A Way Out

A Way Out

I was already stressed by the time we got to the checkout line yesterday. 

It was the first time since the start of the pandemic that both boys and I had been to a store together, and standing in line made the afternoon feel like a holiday. We chatted with another middle-aged mom and a younger mom carrying a 6-month-old in a snuggly. The mundanity started to soothe away the anxieties wrought by a frustrated job search, financial worries, and waiting for further news of my mother who was in the hospital two states away.

The summer has been filled with the same stress that millions of people are feeling — job searching, isolation, illness, and, this year, a void. 

Circumstance has tied my life in knots, strangling my creative life. My garden has been a practical canvas of sorts, but, for most of July, my easels and my laptop (except during job searching) have been closed.  Lung pain made painting physically impossible for most of the spring and early summer, but lately a different pain has kept me from writing or painting. 

Mania makes me powerful as it burns out unpleasant details, but my depressions throw them into sharp relief with every disgusting reality glaring back at me. I see our planet melting. I see the powerful sacrificing the weak on the alters of profit, making me wonder if any lives — especially those as trivial as my own – matter. The clarity is painful, and the pain feeds on and expands my void.

Thing1 and Thing2 were waving at the 6 month old who seemed fascinated by their brotherly banter. Above their masks, I could see the other mothers smile. Covid-related cleaning extended the wait, but everyone seemed to recognize the preciousness of this bit of normal. 

Shouting from the cell phone section a few hundred feet away shattered the normal.  

At first we thought someone was arguing over masks, but Thing1 and Thing2, towering over the shelves in the checkout aisle, reported an argument between a group of shoppers and a manager.  A thud echoed through the store as someone threw something, and four men, one of them carrying a well-stuffed black garbage bag, ran toward the exit near the cash registers. Someone yelled to call 911 as a manager yelled at his employees to lock the doors.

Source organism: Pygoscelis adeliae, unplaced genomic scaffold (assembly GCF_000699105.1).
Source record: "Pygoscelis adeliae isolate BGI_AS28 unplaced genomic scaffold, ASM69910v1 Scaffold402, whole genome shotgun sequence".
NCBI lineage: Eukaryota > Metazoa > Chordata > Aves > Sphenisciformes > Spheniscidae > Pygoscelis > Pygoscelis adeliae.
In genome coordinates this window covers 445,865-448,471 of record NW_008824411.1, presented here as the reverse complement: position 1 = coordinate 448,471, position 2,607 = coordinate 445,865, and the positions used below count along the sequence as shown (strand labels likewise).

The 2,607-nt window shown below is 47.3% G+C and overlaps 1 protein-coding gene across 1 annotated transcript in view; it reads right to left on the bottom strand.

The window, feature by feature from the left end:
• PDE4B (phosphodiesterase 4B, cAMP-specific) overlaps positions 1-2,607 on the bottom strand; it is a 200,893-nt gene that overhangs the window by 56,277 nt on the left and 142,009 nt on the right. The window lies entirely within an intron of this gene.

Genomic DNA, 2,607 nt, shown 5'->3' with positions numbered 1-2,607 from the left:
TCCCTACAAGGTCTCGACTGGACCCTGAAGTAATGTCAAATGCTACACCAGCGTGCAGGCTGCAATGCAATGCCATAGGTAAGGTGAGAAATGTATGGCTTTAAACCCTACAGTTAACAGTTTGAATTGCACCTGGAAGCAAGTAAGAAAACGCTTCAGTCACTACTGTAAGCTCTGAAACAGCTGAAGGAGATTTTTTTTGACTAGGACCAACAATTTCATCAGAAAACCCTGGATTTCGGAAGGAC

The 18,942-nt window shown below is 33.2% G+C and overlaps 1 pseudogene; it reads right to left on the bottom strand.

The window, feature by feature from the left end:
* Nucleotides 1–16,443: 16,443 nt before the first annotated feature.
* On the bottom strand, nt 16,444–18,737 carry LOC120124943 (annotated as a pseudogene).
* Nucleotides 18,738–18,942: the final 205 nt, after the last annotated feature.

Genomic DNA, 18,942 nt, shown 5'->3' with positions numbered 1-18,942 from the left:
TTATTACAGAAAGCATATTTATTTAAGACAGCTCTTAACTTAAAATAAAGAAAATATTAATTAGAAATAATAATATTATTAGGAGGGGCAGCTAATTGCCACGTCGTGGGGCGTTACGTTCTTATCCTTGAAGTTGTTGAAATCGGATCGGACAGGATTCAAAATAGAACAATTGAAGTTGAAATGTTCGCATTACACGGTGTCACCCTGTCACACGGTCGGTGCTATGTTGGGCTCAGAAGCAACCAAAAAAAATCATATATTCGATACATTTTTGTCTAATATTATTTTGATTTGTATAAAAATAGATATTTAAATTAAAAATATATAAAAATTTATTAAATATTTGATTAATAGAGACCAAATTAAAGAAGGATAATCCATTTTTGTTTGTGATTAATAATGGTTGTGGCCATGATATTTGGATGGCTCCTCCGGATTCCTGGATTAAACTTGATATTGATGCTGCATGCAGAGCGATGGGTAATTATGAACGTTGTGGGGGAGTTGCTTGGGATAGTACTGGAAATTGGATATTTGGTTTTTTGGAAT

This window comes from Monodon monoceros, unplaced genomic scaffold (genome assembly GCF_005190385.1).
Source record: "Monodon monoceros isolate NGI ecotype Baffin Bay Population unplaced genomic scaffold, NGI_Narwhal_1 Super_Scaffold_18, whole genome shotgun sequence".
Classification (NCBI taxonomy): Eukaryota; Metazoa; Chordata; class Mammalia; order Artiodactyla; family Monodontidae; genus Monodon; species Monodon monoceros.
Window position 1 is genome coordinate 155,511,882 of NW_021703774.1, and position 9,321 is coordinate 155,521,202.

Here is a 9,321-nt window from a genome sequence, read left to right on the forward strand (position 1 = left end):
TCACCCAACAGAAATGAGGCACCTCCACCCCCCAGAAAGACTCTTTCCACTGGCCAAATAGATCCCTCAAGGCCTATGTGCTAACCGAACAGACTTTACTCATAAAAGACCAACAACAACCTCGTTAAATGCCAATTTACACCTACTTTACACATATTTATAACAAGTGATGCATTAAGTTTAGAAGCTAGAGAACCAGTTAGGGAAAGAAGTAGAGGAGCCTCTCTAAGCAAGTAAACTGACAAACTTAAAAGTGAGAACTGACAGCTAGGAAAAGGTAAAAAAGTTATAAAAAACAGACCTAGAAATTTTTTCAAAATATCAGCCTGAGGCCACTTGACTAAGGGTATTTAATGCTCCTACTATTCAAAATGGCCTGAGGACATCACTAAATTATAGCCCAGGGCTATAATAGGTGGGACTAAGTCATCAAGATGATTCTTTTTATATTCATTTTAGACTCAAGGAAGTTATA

Realizing we were witnessing a robbery, I tried to maneuver my kids behind me and looked for the younger mom who was also looking for a place to escape or hide her baby. Thing1 and Thing2 have never witnessed or survived an armed robbery. I have. Knowing the prevalence of guns in this country and not caring how many phones or electronics might be in that garbage bag, I held my breath as the fleeing men got closer to the doors and the registers and prayed the employees wouldn’t be able to lock the doors. 


The men and the garbage bag barreled through the doors before the employees were able to force them closed. Cashiers returned to cashing people out as supervisors called 911 and tried to get descriptions. I asked the boys and the other mother if they were ok and noticed my own hand was shaking as I retrieved my credit card from the card reader. 

We left, and the boys focused on burgers more than burglary.  Adrenaline got me to the take-out place safely, but it also became a filter. Sometimes a story on the news will trigger a flashback to another robbery twenty-eight years ago when, lying face down on a beer-soaked carpet, I wondered if our assailants would shoot us in the head or the back before they left with our valuables. I’ll feel damp and my limbs will go numb, but, as I sat in the car, watching my kids eat and goof off, trading inappropriate jokes, I stayed with them. I stayed in the now. 

New blog post ideas started popping into my head.  As I started the drive home, I noticed, for the first time all summer, the layers of green and gold and white in the landscape. Suddenly the landscape – and life – didn’t seem trivial.